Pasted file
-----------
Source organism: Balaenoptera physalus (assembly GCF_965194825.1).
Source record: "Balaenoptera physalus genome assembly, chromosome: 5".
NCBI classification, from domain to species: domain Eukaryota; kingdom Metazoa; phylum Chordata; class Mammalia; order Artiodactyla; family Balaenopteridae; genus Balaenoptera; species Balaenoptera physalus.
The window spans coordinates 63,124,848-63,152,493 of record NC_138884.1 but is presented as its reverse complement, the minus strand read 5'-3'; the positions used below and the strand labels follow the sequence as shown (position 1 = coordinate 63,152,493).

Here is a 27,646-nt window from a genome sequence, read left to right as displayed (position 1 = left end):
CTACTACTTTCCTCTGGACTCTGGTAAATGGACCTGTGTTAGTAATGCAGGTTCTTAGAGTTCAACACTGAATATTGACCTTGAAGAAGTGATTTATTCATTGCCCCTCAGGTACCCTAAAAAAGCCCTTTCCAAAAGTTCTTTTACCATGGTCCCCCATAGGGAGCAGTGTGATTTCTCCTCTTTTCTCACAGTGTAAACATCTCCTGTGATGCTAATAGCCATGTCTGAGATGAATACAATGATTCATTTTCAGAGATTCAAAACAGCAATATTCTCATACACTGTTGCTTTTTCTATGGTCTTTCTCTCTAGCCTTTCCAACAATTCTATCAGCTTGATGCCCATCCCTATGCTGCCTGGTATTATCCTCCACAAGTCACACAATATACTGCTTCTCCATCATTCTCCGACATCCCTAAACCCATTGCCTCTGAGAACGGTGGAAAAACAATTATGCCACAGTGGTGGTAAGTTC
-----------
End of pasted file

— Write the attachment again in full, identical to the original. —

Source organism: Balaenoptera physalus (assembly GCF_965194825.1).
Source record: "Balaenoptera physalus genome assembly, chromosome: 5".
NCBI classification, from domain to species: domain Eukaryota; kingdom Metazoa; phylum Chordata; class Mammalia; order Artiodactyla; family Balaenopteridae; genus Balaenoptera; species Balaenoptera physalus.
The window spans coordinates 63,124,848-63,152,493 of record NC_138884.1 but is presented as its reverse complement, the minus strand read 5'-3'; the positions used below and the strand labels follow the sequence as shown (position 1 = coordinate 63,152,493).

Here is a 27,646-nt window from a genome sequence, read left to right as displayed (position 1 = left end):
CTACTACTTTCCTCTGGACTCTGGTAAATGGACCTGTGTTAGTAATGCAGGTTCTTAGAGTTCAACACTGAATATTGACCTTGAAGAAGTGATTTATTCATTGCCCCTCAGGTACCCTAAAAAAGCCCTTTCCAAAAGTTCTTTTACCATGGTCCCCCATAGGGAGCAGTGTGATTTCTCCTCTTTTCTCACAGTGTAAACATCTCCTGTGATGCTAATAGCCATGTCTGAGATGAATACAATGATTCATTTTCAGAGATTCAAAACAGCAATATTCTCATACACTGTTGCTTTTTCTATGGTCTTTCTCTCTAGCCTTTCCAACAATTCTATCAGCTTGATGCCCATCCCTATGCTGCCTGGTATTATCCTCCACAAGTCACACAATATACTGCTTCTCCATCATTCTCCGACATCCCTAAACCCATTGCCTCTGAGAACGGTGGAAAAACAATTATGCCACAGTGGTGGTAAGTTC